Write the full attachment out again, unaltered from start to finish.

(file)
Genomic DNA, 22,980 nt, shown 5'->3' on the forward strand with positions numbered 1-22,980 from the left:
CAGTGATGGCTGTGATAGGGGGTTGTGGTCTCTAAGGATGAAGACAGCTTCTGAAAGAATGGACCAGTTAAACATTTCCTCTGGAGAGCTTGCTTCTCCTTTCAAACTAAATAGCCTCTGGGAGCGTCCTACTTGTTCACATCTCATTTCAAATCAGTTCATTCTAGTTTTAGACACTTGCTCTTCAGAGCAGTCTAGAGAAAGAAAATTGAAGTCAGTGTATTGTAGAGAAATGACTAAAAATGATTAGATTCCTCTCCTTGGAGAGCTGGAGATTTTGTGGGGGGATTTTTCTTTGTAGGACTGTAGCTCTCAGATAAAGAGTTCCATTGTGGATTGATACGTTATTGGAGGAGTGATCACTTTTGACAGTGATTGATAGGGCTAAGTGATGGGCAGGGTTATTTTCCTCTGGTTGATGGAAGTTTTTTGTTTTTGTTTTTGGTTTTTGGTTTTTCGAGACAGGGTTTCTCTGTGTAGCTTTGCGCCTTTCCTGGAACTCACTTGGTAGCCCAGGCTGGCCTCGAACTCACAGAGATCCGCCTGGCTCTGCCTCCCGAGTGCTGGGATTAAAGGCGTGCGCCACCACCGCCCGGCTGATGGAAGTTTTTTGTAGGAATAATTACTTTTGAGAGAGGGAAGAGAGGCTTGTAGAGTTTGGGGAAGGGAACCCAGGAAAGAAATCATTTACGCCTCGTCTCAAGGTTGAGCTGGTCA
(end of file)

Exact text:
Genomic DNA, 22,980 nt, shown 5'->3' on the forward strand with positions numbered 1-22,980 from the left:
CAGTGATGGCTGTGATAGGGGGTTGTGGTCTCTAAGGATGAAGACAGCTTCTGAAAGAATGGACCAGTTAAACATTTCCTCTGGAGAGCTTGCTTCTCCTTTCAAACTAAATAGCCTCTGGGAGCGTCCTACTTGTTCACATCTCATTTCAAATCAGTTCATTCTAGTTTTAGACACTTGCTCTTCAGAGCAGTCTAGAGAAAGAAAATTGAAGTCAGTGTATTGTAGAGAAATGACTAAAAATGATTAGATTCCTCTCCTTGGAGAGCTGGAGATTTTGTGGGGGGATTTTTCTTTGTAGGACTGTAGCTCTCAGATAAAGAGTTCCATTGTGGATTGATACGTTATTGGAGGAGTGATCACTTTTGACAGTGATTGATAGGGCTAAGTGATGGGCAGGGTTATTTTCCTCTGGTTGATGGAAGTTTTTTGTTTTTGTTTTTGGTTTTTGGTTTTTCGAGACAGGGTTTCTCTGTGTAGCTTTGCGCCTTTCCTGGAACTCACTTGGTAGCCCAGGCTGGCCTCGAACTCACAGAGATCCGCCTGGCTCTGCCTCCCGAGTGCTGGGATTAAAGGCGTGCGCCACCACCGCCCGGCTGATGGAAGTTTTTTGTAGGAATAATTACTTTTGAGAGAGGGAAGAGAGGCTTGTAGAGTTTGGGGAAGGGAACCCAGGAAAGAAATCATTTACGCCTCGTCTCAAGGTTGAGCTGGTCA